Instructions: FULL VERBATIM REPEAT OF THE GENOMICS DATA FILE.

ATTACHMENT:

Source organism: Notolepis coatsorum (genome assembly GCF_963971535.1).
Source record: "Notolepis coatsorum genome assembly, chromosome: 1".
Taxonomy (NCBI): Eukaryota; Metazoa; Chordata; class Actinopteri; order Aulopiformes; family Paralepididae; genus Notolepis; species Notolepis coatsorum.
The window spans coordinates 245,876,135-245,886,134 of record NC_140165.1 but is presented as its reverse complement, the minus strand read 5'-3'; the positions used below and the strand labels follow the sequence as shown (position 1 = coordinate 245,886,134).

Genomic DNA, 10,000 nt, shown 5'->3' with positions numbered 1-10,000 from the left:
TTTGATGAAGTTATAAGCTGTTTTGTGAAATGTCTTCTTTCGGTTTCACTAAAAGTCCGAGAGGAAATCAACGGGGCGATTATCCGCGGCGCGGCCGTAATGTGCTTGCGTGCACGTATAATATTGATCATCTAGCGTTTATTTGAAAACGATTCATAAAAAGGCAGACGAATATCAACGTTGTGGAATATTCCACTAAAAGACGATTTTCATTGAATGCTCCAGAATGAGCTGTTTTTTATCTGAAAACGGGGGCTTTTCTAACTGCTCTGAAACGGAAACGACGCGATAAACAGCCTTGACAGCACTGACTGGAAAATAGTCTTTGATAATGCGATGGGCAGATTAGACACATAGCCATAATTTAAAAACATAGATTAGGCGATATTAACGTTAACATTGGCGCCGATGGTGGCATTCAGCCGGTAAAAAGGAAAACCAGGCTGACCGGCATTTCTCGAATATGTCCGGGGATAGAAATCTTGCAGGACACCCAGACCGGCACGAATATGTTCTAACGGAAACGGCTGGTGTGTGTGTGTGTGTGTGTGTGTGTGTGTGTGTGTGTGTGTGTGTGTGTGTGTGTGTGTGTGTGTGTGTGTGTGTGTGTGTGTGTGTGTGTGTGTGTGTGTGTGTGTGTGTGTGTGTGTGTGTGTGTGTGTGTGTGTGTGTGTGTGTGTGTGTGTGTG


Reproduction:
Source organism: Notolepis coatsorum (genome assembly GCF_963971535.1).
Source record: "Notolepis coatsorum genome assembly, chromosome: 1".
Taxonomy (NCBI): Eukaryota; Metazoa; Chordata; class Actinopteri; order Aulopiformes; family Paralepididae; genus Notolepis; species Notolepis coatsorum.
The window spans coordinates 245,876,135-245,886,134 of record NC_140165.1 but is presented as its reverse complement, the minus strand read 5'-3'; the positions used below and the strand labels follow the sequence as shown (position 1 = coordinate 245,886,134).

Genomic DNA, 10,000 nt, shown 5'->3' with positions numbered 1-10,000 from the left:
TTTGATGAAGTTATAAGCTGTTTTGTGAAATGTCTTCTTTCGGTTTCACTAAAAGTCCGAGAGGAAATCAACGGGGCGATTATCCGCGGCGCGGCCGTAATGTGCTTGCGTGCACGTATAATATTGATCATCTAGCGTTTATTTGAAAACGATTCATAAAAAGGCAGACGAATATCAACGTTGTGGAATATTCCACTAAAAGACGATTTTCATTGAATGCTCCAGAATGAGCTGTTTTTTATCTGAAAACGGGGGCTTTTCTAACTGCTCTGAAACGGAAACGACGCGATAAACAGCCTTGACAGCACTGACTGGAAAATAGTCTTTGATAATGCGATGGGCAGATTAGACACATAGCCATAATTTAAAAACATAGATTAGGCGATATTAACGTTAACATTGGCGCCGATGGTGGCATTCAGCCGGTAAAAAGGAAAACCAGGCTGACCGGCATTTCTCGAATATGTCCGGGGATAGAAATCTTGCAGGACACCCAGACCGGCACGAATATGTTCTAACGGAAACGGCTGGTGTGTGTGTGTGTGTGTGTGTGTGTGTGTGTGTGTGTGTGTGTGTGTGTGTGTGTGTGTGTGTGTGTGTGTGTGTGTGTGTGTGTGTGTGTGTGTGTGTGTGTGTGTGTGTGTGTGTGTGTGTGTGTGTGTGTGTGTGTGTGTGTGTGTGTGTGTGTG